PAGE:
Impact of cytogenetics on the outcome of adult acute lymphoblastic leukemia: results of Southwest Oncology Group 9400 study.

Publication Type:

Journal Article


Blood, Volume 111, Issue 5, p.2563-72 (2008)


2008, Adolescent, Adult, Age Distribution, Aged, Antineoplastic Agents, Antineoplastic Combined Chemotherapy Protocols, Center-Authored Paper, Clinical Research Division, CYTOGENETICS, Disease-Free Survival, Female, Humans, Karyotyping, Male, Middle Aged, Ploidies, Precursor Cell Lymphoblastic Leukemia-Lymphoma, Public Health Sciences Division, RECURRENCE, Remission Induction, Risk Factors, Survival Rate, Treatment Outcome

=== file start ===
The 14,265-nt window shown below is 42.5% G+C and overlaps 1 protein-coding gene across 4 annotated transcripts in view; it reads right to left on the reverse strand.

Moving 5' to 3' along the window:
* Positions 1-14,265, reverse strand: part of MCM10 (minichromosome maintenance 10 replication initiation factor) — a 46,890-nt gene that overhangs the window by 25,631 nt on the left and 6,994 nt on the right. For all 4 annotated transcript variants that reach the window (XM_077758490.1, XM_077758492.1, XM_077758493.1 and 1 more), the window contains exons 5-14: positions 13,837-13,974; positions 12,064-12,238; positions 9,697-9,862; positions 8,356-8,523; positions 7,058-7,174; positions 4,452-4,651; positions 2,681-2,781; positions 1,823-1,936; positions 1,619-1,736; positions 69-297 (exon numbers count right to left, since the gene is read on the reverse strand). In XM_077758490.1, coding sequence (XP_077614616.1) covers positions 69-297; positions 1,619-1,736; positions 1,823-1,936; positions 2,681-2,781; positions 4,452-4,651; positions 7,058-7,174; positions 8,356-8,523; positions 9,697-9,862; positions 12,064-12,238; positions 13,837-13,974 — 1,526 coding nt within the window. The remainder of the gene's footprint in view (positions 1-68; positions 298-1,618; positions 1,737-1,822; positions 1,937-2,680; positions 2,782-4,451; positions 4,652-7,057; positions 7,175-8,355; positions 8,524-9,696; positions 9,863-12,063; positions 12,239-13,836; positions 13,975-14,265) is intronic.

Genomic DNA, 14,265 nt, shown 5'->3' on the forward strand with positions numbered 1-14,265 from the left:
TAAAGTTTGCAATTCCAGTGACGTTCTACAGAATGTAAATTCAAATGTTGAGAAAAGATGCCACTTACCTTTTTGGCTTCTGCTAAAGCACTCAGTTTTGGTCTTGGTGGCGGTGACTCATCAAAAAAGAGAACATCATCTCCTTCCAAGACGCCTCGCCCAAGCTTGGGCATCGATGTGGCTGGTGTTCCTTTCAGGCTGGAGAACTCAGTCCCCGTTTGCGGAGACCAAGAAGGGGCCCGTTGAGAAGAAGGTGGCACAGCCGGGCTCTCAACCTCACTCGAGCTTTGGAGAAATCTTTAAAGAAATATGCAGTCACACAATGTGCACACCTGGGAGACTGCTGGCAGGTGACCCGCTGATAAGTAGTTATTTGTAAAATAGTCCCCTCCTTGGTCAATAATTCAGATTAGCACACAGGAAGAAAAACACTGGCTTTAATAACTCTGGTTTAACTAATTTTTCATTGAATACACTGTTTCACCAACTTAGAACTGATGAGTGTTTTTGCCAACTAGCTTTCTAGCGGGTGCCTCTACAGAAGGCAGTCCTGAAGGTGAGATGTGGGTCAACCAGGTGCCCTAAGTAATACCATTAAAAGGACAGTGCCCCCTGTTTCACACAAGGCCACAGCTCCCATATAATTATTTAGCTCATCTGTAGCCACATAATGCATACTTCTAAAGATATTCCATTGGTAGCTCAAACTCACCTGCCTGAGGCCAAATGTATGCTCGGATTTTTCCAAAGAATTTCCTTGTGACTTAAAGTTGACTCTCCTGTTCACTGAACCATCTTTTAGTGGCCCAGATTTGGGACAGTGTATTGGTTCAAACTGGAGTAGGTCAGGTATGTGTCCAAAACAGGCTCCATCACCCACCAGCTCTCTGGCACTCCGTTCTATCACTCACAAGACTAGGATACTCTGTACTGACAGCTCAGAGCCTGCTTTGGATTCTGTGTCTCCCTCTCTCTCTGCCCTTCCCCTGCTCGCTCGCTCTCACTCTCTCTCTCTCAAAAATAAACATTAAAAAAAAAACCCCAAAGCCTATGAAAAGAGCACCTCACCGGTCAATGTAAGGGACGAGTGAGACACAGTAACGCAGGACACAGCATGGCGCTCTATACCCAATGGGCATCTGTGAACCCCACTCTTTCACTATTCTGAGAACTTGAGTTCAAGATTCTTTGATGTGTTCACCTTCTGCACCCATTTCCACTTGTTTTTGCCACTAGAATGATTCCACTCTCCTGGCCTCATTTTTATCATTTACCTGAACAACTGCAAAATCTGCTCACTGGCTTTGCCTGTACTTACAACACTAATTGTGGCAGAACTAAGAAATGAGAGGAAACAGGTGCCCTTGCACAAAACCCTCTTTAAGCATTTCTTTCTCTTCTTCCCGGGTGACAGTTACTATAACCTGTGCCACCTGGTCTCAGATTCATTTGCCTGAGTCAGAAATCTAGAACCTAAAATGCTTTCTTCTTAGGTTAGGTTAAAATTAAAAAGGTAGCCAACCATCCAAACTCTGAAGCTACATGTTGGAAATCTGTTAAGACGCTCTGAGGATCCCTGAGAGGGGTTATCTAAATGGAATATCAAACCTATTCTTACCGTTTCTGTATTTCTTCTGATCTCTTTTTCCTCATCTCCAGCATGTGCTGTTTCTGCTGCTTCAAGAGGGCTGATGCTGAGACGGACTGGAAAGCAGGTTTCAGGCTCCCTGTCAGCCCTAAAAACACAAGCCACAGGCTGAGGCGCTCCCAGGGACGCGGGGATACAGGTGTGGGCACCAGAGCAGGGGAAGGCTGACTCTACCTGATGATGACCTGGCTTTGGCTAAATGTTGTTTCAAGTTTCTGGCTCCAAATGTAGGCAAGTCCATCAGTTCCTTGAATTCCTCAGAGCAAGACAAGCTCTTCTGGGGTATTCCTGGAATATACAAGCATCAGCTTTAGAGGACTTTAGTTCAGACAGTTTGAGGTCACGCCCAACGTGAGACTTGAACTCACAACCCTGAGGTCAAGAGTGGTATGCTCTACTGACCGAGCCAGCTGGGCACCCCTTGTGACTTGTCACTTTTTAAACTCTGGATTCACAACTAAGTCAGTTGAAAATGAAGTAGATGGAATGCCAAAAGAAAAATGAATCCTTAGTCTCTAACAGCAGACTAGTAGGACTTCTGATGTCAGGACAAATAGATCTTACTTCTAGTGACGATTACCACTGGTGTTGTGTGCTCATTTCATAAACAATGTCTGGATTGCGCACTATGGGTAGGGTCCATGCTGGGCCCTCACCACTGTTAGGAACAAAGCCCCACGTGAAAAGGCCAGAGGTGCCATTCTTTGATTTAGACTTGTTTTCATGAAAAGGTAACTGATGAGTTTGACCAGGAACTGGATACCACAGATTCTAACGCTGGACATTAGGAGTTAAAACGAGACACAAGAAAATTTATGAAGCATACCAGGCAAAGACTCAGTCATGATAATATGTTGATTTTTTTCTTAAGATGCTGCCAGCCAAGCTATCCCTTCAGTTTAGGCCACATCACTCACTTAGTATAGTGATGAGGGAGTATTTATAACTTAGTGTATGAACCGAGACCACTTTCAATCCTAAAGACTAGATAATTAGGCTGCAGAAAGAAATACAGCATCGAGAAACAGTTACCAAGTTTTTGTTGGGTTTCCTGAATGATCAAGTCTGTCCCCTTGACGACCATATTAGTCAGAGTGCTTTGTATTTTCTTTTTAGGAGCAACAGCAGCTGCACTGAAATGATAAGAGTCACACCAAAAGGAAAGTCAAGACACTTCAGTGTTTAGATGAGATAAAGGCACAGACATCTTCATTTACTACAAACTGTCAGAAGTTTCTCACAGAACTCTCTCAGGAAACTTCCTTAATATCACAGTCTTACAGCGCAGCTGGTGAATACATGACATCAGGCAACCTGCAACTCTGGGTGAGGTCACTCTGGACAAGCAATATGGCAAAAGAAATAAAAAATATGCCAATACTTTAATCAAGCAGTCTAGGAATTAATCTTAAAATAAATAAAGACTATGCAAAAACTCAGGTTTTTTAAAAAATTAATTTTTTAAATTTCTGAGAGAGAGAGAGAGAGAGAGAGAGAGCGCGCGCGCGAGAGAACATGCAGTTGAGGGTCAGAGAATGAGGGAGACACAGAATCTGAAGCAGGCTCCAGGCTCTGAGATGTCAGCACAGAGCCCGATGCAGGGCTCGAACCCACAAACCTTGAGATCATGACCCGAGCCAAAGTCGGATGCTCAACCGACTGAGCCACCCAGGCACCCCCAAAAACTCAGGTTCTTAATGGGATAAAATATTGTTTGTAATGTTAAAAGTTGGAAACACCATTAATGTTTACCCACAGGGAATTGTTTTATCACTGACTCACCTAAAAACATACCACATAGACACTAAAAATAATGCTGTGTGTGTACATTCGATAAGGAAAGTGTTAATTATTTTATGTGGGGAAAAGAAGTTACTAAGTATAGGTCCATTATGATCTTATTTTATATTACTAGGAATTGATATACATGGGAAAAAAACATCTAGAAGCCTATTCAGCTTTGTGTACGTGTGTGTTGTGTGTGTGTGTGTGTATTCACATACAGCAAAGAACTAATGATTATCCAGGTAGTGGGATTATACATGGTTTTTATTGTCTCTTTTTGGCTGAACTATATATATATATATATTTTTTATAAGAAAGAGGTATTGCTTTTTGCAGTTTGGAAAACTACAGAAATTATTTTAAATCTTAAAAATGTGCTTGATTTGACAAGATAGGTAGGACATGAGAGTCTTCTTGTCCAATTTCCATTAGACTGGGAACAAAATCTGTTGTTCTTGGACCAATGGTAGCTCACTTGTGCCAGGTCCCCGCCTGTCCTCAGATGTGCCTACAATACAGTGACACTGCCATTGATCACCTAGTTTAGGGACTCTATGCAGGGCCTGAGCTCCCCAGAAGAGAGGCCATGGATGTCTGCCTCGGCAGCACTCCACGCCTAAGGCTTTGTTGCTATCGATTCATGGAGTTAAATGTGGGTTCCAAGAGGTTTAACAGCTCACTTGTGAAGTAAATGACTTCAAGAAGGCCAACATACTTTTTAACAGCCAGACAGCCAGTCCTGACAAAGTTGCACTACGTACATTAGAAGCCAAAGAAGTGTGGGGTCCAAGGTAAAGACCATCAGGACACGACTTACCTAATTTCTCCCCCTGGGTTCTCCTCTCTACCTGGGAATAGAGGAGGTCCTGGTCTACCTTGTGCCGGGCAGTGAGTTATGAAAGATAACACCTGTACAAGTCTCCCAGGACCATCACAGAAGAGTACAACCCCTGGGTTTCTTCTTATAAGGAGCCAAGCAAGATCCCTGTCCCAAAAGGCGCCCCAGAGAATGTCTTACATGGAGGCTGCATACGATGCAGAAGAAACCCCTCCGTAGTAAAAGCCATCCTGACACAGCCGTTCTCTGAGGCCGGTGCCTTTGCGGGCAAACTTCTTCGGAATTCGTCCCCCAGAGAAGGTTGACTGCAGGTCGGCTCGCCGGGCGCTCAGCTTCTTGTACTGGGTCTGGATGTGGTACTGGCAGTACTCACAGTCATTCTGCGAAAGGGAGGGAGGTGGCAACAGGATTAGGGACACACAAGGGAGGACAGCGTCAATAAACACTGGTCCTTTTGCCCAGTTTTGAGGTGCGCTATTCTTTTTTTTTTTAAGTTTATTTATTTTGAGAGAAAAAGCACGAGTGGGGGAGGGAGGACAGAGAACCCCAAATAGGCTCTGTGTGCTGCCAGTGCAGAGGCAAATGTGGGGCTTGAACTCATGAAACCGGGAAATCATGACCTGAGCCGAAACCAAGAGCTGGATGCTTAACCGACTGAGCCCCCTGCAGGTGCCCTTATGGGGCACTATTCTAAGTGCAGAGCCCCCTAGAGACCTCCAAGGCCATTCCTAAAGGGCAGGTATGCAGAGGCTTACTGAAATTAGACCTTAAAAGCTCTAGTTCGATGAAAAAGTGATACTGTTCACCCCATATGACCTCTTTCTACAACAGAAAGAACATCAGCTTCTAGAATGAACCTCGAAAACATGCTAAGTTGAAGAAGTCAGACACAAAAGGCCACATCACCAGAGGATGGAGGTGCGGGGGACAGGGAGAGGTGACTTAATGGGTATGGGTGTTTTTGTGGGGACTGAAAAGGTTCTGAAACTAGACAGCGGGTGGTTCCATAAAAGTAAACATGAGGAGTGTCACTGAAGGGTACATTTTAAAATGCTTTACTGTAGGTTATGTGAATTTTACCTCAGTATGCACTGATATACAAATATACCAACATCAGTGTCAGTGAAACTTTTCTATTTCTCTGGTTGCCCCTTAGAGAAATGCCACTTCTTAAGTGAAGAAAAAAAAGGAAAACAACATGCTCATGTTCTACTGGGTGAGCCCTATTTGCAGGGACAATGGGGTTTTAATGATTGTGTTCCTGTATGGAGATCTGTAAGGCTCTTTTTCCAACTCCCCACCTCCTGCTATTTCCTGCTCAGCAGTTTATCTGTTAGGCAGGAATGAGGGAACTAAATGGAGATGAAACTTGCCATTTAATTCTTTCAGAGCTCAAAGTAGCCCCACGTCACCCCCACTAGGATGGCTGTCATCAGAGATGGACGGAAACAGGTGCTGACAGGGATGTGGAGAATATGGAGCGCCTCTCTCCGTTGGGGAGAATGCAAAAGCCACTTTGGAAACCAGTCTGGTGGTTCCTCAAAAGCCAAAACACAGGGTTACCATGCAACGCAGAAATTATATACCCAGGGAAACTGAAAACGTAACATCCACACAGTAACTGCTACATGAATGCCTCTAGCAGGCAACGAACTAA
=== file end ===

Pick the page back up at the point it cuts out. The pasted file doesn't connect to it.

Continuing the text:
We examined the prognostic impact of cytogenetics on the outcome of 200 acute lymphoblastic leukemia (ALL) patients 15 to 65 years of age enrolled in Southwest Oncology Group (SWOG)-9400 study. Evaluable cytogenetics or fluorescence in situ hybridization studies were available in 140 (70%) patients. Four karyotype categories (normal [n = 31, 22%], t(9;22)/BCR/ABL1 [n = 36, 26%], other unfavorable [-7, +8, or 11q23 rearrangement, n = 19, 13%], and miscellaneous [n = 54, 39%]) and the biologically and clinically relevant ALL ploidy subgroups were prospectively defined. Overall survival (OS) decreased significantly with increasing age (P = .009) and varied with karyotype category (P < .001). OS was worst for t(9;22)/BCR/ABL1 followed by other unfavorable karyotypes, with hazard ratios (HR) of 3.45 (95% confidence interval [CI], 1.88-6.31) and 2.14 (95% CI, 1.04-4.04), respectively, compared with normal diploid group. OS of the miscellaneous group was similar to that of the normal diploid group (HR = 0.82; 95% CI, 0.44-1.53). Relapse-free survival (RFS) was not significantly associated with age (P = .30) but was heterogeneous among karyotype categories (P < .001) primarily because of poor RFS in t(9;22)/BCR/ABL1 (HR = 3.49; 95% CI, 1.80-6.75) compared with the normal diploid group. After accounting for the variation among karyotype groups, age was not a significant prognostic factor for OS or RFS, highlighting cytogenetics as the most important prognostic factor in adult ALL. This trial was registered at as #NCT00002665.